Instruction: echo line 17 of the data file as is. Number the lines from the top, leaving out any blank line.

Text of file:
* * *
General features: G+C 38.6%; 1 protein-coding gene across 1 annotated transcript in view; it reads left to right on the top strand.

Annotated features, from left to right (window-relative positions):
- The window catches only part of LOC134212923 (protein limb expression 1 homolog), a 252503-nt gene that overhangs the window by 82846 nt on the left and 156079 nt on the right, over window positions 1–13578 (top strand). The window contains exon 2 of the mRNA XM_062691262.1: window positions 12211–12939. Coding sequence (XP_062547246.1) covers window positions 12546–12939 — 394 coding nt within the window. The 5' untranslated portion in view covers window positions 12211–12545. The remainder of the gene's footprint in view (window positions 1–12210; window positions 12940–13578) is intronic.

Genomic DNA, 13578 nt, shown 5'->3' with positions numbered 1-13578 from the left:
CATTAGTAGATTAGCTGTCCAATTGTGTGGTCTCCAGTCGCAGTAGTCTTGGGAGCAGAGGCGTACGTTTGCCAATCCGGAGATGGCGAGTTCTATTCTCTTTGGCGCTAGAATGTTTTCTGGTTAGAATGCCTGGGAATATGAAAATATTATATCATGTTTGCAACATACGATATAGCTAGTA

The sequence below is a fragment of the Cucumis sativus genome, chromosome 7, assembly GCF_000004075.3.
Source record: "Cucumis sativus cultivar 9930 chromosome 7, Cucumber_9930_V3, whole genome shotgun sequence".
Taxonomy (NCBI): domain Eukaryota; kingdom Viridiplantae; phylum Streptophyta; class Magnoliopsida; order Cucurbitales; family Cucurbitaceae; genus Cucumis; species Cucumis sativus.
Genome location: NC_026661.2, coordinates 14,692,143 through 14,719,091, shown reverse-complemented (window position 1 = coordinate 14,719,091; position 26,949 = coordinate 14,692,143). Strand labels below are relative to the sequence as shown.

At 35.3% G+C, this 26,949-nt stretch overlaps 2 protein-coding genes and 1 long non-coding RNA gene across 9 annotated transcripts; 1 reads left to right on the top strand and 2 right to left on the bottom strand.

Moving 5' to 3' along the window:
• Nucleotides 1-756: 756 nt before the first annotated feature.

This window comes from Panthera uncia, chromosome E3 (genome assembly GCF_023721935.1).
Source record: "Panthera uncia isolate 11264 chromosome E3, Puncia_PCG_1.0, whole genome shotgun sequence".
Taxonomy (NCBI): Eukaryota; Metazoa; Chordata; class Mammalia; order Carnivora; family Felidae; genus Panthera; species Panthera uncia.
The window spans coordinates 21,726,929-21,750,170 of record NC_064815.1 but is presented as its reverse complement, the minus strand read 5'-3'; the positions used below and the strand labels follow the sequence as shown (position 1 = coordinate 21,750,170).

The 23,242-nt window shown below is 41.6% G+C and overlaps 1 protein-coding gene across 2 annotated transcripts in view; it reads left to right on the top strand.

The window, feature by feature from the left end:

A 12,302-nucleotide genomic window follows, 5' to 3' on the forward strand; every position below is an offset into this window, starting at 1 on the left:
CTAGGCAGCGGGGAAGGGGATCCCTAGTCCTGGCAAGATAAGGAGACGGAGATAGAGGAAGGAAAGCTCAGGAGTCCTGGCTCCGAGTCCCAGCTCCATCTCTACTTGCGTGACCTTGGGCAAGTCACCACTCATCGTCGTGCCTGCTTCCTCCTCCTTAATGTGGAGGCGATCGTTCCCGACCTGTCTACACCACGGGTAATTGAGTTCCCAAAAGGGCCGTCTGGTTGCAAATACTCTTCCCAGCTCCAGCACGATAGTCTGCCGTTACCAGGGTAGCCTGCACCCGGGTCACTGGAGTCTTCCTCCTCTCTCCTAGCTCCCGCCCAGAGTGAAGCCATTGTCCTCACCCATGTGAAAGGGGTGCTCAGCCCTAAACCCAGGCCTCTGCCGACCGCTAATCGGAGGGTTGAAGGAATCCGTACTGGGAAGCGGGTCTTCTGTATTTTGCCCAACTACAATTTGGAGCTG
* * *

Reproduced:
The 23,242-nt window shown below is 41.6% G+C and overlaps 1 protein-coding gene across 2 annotated transcripts in view; it reads left to right on the top strand.